As each HR person’s name was called and discussed, unless an HR executive spoke out on that person’s behalf, vouching for his or her performance, potential and value to the company, that person was canned.  Clearly, those who were poor performers or in less essential jobs were let go.  And so were those without godfathers to speak up on their behalf.

When this ordeal ended, one HR senior executive told me afterwards:

“You know something that was a bloodbath. Someone’s career can get destroyed in 19 seconds in one of these meetings. If you don’t have someone in the room who can jump to your defense, put any setbacks you’ve had in perspective or advocate strongly on your behalf, your career is cooked.”

He was right. And, that’s exactly what godfathers do.

The same thing happens with promotions.  People without godfathers have a very tough time getting promoted the higher and higher you go.

If you asked me what ONE single asset I would wish for most if I were striving to reach the next rung on the HR ladder…my answer would be, without hesitation:  just give me 1-2 godfathers.  

That’s all.

I’ll take care of the rest myself.
I’ll work night and day to deliver great performance.
I’ll build my business skills.
I’ll toil away relentlessly to polish my HR competences.
I’ll move heaven and earth to improve my leadership skills.
I’ll nurture my relationships and network like no one you’ve never seen.

Just give me those 1-2 godfathers…and you take anything else….and I’ll beat you to the HR C-suite every single time.  

Hands down.

No contest.

You might say that isn’t fair.   That it’s discriminatory.  And, I’d say you’re probably right.  But, so what.  My view is accept the fact that life isn’t always fair.  Fair is something that you pay when you jump in a taxi (i.e. fare).  There are spoken HR rules for getting promoted.  And there are unwritten HR rules for getting promoted…like having a godfather.  It’s crucial to your HR career that you understand both.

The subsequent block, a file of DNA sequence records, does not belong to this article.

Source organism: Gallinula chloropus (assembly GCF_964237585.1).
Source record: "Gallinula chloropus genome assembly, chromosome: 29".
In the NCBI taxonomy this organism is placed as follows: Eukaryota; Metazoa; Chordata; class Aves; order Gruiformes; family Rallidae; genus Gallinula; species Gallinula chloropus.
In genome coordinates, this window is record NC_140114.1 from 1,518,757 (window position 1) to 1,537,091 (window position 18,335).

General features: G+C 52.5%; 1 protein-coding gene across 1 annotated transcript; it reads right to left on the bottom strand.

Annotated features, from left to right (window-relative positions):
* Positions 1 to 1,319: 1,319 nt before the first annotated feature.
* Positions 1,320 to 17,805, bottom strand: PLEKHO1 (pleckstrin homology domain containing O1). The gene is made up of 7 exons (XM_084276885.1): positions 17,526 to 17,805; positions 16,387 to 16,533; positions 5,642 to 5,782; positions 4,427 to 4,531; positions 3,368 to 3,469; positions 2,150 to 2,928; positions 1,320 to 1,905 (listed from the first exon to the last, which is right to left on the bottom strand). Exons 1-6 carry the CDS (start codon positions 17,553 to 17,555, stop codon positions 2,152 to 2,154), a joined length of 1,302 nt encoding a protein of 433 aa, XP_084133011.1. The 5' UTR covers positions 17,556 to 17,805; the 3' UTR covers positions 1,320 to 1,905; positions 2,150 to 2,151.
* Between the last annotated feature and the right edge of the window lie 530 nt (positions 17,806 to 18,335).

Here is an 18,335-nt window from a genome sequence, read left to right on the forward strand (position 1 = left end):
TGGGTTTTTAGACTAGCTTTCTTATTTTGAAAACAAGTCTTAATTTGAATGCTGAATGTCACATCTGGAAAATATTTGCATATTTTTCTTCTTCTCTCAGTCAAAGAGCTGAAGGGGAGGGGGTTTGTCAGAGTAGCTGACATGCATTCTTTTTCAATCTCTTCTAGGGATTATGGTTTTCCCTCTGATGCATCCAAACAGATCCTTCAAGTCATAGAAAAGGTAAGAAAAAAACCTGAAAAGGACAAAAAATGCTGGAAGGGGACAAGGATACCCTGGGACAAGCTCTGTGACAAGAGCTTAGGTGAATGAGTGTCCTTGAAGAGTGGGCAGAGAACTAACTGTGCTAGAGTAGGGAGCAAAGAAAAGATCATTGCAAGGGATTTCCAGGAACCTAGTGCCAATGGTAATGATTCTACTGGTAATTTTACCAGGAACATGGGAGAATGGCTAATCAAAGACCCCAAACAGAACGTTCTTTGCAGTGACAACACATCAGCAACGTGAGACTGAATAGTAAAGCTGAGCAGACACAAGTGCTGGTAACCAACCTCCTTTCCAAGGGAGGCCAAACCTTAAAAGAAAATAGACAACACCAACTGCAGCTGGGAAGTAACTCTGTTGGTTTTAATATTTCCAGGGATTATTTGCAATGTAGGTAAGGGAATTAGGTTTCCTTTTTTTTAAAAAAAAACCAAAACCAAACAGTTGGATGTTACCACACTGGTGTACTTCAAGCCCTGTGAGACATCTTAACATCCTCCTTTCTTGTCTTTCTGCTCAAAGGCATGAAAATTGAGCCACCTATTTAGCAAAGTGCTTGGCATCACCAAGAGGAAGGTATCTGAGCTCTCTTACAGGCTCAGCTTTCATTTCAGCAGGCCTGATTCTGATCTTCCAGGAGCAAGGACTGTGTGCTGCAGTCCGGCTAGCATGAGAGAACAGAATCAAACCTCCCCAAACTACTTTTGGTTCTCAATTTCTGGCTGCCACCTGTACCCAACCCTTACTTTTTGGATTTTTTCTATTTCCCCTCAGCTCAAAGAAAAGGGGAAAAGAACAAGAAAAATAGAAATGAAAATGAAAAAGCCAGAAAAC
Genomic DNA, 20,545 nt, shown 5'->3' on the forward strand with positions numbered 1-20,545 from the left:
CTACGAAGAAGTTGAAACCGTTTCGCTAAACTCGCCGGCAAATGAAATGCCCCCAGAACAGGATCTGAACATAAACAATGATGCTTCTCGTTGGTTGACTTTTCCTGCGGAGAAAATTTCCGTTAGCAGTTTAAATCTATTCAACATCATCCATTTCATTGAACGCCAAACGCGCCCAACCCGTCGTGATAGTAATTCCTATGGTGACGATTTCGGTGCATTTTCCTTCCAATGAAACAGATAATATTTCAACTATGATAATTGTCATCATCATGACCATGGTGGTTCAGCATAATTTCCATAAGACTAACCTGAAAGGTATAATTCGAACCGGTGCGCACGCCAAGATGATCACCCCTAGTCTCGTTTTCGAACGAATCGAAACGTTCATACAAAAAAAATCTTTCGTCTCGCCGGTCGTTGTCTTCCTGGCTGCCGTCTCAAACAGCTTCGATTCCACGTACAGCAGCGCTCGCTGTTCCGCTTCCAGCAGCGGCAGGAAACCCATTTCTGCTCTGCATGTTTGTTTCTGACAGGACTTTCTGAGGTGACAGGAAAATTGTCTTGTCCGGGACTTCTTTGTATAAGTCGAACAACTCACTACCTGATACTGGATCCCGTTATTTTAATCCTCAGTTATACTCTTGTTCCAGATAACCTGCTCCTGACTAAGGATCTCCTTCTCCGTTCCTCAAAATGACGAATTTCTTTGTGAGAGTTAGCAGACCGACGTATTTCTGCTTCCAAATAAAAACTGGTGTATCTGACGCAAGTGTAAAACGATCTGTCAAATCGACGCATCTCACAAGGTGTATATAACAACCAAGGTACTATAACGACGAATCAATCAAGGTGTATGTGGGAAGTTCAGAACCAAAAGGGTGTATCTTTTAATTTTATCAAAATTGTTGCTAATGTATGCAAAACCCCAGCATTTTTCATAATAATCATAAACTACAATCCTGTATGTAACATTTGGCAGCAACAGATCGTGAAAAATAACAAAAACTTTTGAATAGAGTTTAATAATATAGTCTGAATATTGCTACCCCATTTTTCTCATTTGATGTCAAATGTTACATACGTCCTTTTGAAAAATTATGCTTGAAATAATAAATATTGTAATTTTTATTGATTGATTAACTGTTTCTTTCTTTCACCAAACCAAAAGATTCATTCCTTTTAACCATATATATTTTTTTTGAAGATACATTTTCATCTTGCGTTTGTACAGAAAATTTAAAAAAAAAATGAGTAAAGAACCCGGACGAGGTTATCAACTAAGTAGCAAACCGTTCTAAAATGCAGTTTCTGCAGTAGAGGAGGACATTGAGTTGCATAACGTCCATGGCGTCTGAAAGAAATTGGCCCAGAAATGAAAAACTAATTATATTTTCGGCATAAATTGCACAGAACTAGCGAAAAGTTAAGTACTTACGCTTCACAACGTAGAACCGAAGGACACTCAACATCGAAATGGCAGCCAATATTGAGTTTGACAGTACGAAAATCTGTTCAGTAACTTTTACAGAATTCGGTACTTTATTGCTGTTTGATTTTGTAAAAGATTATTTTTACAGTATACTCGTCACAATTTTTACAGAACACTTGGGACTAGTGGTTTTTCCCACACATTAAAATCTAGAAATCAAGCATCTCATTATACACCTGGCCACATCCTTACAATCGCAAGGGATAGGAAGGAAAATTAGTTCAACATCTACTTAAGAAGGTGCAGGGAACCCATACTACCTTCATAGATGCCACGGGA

You also might say that mentors and godfathers are the same thing.

And, I’d say…not true.

Sure, it’s possible that your mentor and godfather are the same person — but this is rare. 

There’s a big difference between the two.  Mentors are people you choose.  Godfathers are executives with clout WHO CHOOSE YOU!   Both are people who believe in you, have your best interests at heart and look out after you.

But here’s the REAL distinction:  when you have godfathers higher up the HR org chart, you are nearly bulletproof.  Not only can they bail your butt out of trouble, they’ll keep you from getting into trouble in the first place by offering good advice. It’s like having a life raft in place when the waters get choppy and a riverboat guide who will help navigate the rising and falling tides of the organization.

GODFATHERS have the POWER to open doors for you. You can have a godfather and not even know it.

In the Ursula Burns case, I’m sure she had many different mentors who gave her great advice in different areas of her career — but they didn’t have the ability to make her CEO — Anne Mulchany, her Godfather (and mentor) did.

Huge difference!

Since you cannot go out and recruit a godfather, you must attract one to you.  Obviously, this is a hell of lot easier said than done.  But here are some tips to get you started…

(1) Having a godfather always starts with your boss. When your boss has your back, you get the benefit of the doubt from people up and down the HR org chart. Having your boss in your corner is a great foundation for your reputation and career. However, to be a REAL trump card for you, your boss should have clear, unmistakable influence and clout with the most senior members of your organization that have the power to promote you to the job you want.